Jay Giri (Cardiovascular Medicine Division, Hospital of the University of Pennsylvania, Philadelphia, USA) reported at the annual meeting of the Society for Cardiac Angiography and Interventions (SCAI; 4–7 May, Orlando, USA) that patients who undergo transcatheter aortic valve implantation (TAVI) with moderate sedation have significantly lower rates of mortality and stroke at 30 days compared with patients who undergo TAVI with general anaesthesia.
Giri reported that there has been a move towards more minimally invasive TAVI procedures—“in which physicians are able to insert the new valve through the groin with no incisions at all”—and this has led to discussions about whether or not there is a need for “the full sedation of a patient requiring breathing tube and nonresponsive unconsciousness.” He noted that previous studies have indicated that minimally invasive TAVI (eg. fully percutaneous, no intubation, and no transoesophageal echo) is associated with significantly shorter procedure times, shorter length of stay, and lower hospital costs compared with “standard” TAVI. The aim of the present study was to compare the effectiveness of general anaesthesia with that of moderate sedation and to identify conversion rates.
Using data from the Society of Thoracic Surgeons/American College of Cardiology transcatheter valve therapy registry, Giri and colleagues identified 10,997 patients who had undergone TAVI between April 2014 and June 2015. Of these, 1,737 (about 15.8%) received moderate-sedation. Compared with the patients who received general anaesthesia, the moderately sedated patients were older (82.5 vs. 81.8, respectively; p=0.01) and received a self-expanding valve more frequently (47.1% vs. 38%; p<0.0001). The primary endpoint of the study was the 30-day rate of mortality and second outcomes included procedural success, in-hospital mortality, and the 30-day mortality/stroke rates.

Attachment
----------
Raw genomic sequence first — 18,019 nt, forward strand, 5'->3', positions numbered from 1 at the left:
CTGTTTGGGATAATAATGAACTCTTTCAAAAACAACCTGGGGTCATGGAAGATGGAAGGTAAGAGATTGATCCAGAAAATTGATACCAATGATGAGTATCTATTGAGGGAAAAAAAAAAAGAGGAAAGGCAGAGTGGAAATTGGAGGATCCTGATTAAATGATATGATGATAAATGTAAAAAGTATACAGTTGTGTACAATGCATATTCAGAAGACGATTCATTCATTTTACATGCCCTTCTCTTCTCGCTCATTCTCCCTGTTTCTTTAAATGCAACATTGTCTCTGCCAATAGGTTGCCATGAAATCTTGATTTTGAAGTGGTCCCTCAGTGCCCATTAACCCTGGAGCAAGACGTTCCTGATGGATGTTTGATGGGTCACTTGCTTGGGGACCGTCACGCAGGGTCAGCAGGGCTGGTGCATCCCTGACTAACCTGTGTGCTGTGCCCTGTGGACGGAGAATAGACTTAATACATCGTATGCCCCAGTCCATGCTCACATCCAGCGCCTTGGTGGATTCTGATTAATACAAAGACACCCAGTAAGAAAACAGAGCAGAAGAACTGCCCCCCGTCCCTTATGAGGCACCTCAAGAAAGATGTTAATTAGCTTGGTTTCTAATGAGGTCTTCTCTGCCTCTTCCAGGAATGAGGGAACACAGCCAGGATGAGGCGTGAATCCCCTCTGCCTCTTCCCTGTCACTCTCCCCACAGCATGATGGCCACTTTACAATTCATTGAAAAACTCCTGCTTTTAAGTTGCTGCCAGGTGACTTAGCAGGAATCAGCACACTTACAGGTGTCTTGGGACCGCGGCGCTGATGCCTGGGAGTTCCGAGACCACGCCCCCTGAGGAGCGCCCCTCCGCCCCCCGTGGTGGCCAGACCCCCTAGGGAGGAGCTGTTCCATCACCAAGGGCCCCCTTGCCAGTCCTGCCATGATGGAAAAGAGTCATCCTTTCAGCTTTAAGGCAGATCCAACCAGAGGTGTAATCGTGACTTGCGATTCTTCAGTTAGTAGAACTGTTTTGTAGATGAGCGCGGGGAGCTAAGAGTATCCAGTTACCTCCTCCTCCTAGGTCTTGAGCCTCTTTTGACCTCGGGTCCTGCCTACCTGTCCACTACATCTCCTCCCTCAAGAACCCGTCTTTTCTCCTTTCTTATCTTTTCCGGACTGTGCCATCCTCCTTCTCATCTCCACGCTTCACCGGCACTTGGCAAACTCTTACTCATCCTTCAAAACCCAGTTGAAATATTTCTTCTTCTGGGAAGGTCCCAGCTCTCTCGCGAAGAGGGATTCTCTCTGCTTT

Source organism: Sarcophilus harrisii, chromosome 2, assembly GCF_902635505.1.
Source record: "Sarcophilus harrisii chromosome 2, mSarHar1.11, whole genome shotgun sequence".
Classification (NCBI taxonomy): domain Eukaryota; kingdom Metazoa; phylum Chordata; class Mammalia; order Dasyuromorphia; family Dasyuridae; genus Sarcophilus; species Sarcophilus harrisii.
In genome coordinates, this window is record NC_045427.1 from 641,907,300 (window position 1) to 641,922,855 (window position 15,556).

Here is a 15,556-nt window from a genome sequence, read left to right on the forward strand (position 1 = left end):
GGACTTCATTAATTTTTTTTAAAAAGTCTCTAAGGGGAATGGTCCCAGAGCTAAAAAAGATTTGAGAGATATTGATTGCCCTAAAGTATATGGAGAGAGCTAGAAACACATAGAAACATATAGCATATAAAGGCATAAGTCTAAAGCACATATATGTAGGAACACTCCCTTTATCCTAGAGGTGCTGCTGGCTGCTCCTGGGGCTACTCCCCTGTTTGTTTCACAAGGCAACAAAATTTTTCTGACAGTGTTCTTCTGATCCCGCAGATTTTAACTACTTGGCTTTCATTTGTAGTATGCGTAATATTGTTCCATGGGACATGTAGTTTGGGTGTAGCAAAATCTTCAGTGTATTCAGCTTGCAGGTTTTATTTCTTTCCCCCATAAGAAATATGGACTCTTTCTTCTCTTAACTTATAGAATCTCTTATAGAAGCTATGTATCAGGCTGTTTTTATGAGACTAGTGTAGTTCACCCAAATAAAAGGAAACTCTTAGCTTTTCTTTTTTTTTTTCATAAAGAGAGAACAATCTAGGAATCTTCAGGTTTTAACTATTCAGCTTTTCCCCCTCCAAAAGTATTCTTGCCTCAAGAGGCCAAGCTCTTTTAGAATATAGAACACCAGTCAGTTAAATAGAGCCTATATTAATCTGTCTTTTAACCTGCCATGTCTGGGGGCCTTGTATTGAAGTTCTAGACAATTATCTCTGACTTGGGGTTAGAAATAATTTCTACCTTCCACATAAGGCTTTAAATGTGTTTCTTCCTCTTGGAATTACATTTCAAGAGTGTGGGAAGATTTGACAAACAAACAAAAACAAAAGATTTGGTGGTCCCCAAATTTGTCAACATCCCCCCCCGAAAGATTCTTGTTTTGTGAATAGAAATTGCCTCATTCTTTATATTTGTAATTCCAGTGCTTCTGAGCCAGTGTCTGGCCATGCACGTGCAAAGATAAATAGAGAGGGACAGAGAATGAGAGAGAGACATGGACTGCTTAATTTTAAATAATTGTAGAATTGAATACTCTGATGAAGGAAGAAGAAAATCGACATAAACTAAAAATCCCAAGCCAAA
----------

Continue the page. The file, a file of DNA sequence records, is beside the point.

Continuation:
There were no significant differences in procedural success between groups (98.2% for moderate sedation compared with 98.5% for general anaesthesia; p=0.31) and the conversion rate from moderate sedation to general anaesthesia was 5.9%. According to an inverse probability of treated weighted analysis, the rate of 30-day mortality was significantly lower among patients who received moderate sedation: 2.96% vs. 4.01% for general anaesthesia (p<0.001). Additionally, the 30-day rate of mortality/stroke was significantly lower with moderate sedation (4.8% vs. 6.36%, respectively; p<0.001).
Giri commented: “These data show that moderate sedation is both safe and effective and has potential to become the choice approach for TAVI. These results support our hypothesis that moderate sedation can lead to better clinical outcomes and could have significant implications for patient care and for the process of the TAVI procedure.”
He added that he and his colleagues conducted a propensity-matched analysis to predict 30-day mortality after TAVI and this analysis further confirmed that moderate sedation was associated with lower rates of mortality and stroke at 30 days. “While it is nearly impossible to account for all factors that could lead to needing general anaesthesia, the 51 comorbidities and clinical characteristics we were able to account for still brought us to the same outcome—moderate sedation is associated with better clinical outcomes for patients undergoing percutaneous transfemoral TAVI,” Giri noted.
He told Cardiovascular News: “Our recommendation is that centres initially build their experience with moderate sedation in patients that are relatively lower-risk in order to gain a comfort level with the technique. Over time, the grand majority of transfemoral cases can be approached with moderate sedation.”